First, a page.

I have never met a therapist who didn’t think awareness was a good thing, even if in the short run it was painful.
Often, because we are connected to other people, we may become aware of something, past or present, that disturbs us.
A first impulse might be to immediately share it with the other person, but that may not be the best thing. These days, I think everyone is carrying a pretty heavy load internally and externally. So, it’s a good idea to curate your comments in advance with sensitivity and awareness, keeping an eye on possible fall-out.
The most important thing to ask yourself before you share something that might be hard for someone else to hear is:
Will this benefit my relationship with myself or with this other person?
It’s easy to think that sharing your deepest thoughts and feelings is always going to help or heal a relationship, but that’s not necessarily true. Once words are said they can’t be unsaid. It’s worth it to take some time, maybe even a few days or weeks, to truly ask whether disclosing your truth is going to move your relationship forward.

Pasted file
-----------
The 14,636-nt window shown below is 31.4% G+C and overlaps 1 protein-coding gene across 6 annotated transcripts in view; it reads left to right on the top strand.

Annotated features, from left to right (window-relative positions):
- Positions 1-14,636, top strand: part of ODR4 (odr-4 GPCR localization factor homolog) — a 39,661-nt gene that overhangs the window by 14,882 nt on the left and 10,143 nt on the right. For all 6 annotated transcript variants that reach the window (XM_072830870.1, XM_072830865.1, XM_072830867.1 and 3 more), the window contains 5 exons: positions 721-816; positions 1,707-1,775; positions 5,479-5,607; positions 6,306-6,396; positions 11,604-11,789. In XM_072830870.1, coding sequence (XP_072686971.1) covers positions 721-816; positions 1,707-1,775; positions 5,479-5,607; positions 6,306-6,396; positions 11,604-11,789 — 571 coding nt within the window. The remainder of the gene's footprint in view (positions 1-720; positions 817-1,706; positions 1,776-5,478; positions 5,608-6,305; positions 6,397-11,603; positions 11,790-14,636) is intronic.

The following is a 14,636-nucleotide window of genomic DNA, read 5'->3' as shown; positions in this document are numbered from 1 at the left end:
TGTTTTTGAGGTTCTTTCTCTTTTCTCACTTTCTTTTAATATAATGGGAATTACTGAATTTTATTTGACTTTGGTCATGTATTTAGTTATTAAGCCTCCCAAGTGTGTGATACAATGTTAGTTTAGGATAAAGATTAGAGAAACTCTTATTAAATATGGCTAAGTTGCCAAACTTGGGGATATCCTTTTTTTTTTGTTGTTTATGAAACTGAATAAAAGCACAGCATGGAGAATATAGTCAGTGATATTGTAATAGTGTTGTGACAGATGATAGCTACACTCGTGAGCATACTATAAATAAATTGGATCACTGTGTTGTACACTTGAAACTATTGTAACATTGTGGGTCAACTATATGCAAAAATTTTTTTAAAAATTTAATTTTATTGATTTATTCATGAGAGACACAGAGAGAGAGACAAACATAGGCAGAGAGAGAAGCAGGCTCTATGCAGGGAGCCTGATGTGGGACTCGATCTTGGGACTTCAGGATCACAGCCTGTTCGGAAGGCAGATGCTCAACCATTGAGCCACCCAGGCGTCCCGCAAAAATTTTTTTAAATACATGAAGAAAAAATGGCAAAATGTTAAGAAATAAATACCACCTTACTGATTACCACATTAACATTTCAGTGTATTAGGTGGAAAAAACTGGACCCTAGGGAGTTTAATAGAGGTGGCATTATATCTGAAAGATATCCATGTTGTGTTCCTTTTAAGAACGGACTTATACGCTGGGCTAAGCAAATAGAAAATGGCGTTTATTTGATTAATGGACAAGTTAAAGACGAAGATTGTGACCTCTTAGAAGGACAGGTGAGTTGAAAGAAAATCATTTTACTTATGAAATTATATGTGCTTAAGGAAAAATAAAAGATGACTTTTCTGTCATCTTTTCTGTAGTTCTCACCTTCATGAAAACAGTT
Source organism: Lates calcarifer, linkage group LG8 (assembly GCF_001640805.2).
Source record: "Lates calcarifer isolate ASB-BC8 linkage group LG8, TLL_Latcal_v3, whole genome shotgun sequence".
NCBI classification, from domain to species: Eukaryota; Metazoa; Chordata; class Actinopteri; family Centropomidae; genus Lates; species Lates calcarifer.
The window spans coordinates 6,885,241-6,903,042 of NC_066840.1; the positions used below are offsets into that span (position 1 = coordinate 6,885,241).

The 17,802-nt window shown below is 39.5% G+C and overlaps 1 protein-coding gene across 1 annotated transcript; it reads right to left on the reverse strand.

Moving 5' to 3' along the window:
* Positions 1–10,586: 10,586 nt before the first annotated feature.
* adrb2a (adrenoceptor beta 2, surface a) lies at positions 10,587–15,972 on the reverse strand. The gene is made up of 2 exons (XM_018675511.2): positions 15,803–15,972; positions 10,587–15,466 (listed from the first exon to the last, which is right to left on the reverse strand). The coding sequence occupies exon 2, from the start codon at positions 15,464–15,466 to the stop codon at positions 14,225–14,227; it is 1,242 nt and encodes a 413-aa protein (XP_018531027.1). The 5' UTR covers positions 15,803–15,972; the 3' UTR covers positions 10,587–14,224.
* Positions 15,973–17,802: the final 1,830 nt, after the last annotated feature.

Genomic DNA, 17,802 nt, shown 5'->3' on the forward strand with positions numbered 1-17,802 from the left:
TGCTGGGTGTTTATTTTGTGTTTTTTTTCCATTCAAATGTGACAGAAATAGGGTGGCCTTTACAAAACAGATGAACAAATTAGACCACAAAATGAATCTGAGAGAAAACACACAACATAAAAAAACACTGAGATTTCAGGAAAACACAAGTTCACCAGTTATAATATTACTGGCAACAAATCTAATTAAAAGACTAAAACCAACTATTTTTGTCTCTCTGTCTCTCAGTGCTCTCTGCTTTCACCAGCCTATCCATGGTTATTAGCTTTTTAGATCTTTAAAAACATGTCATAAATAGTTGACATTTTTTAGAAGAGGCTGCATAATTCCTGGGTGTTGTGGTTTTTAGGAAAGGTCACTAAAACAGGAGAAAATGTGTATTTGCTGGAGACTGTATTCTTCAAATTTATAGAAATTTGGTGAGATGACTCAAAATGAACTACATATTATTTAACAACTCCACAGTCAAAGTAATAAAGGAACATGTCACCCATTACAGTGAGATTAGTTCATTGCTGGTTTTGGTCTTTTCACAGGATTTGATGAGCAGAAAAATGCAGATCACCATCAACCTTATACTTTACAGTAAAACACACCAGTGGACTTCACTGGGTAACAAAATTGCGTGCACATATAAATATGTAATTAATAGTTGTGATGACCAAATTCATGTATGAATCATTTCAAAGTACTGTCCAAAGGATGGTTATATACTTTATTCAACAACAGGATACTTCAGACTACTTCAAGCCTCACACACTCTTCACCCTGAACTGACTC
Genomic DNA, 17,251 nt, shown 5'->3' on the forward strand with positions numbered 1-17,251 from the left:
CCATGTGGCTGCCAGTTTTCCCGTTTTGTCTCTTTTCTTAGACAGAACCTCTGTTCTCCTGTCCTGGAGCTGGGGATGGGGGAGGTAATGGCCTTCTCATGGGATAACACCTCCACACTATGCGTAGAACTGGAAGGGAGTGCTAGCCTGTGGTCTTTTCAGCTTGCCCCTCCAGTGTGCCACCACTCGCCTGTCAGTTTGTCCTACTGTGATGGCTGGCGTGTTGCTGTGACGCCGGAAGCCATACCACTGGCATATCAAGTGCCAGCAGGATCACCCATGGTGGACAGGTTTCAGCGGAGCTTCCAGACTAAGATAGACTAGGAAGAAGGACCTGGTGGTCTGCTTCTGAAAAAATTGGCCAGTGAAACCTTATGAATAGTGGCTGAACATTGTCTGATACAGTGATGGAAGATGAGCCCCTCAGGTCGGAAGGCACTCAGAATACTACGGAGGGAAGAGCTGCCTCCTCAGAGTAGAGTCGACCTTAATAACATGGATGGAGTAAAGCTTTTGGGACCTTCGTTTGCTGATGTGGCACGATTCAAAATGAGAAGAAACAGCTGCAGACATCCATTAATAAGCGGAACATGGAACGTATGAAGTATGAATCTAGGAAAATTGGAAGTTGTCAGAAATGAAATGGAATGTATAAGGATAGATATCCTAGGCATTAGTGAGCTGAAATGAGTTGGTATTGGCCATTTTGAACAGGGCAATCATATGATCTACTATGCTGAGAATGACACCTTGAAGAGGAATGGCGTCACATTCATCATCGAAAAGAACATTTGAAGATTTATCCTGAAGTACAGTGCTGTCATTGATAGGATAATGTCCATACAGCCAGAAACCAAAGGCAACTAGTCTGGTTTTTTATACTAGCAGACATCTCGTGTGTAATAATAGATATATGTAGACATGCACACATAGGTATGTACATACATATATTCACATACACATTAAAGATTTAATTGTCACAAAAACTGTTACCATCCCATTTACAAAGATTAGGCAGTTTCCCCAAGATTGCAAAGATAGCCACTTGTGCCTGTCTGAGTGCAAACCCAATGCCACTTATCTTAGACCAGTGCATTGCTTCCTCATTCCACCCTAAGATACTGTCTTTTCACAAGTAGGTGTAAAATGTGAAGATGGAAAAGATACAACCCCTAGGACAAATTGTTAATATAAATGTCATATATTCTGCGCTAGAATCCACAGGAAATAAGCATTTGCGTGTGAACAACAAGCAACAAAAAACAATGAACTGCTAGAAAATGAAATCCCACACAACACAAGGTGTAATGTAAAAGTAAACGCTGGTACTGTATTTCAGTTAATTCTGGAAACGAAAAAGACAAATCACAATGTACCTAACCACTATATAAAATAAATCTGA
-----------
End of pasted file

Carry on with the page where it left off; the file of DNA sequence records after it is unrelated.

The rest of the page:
Here are some questions to to help clarify your dilemma if you’re on the fence:
Are you telling your truth to assuage your guilt?
Are you disclosing this to unburden yourself?
Is your intention to subtly punish them?
Do you want them to feel guilty or responsible for your reaction?
Are you unconsciously, hoping they will heal or resolve something in you?
Of course, if you’re speaking your truth to enhance the relationship, that’s a completely different story.
By plumbing your own depths, you will discern your true motivation. Once you know what your intention is, and not just your knee-jerk desire, you can act on it with a greater feeling of integrity.
Copyright Nicole S. Urdang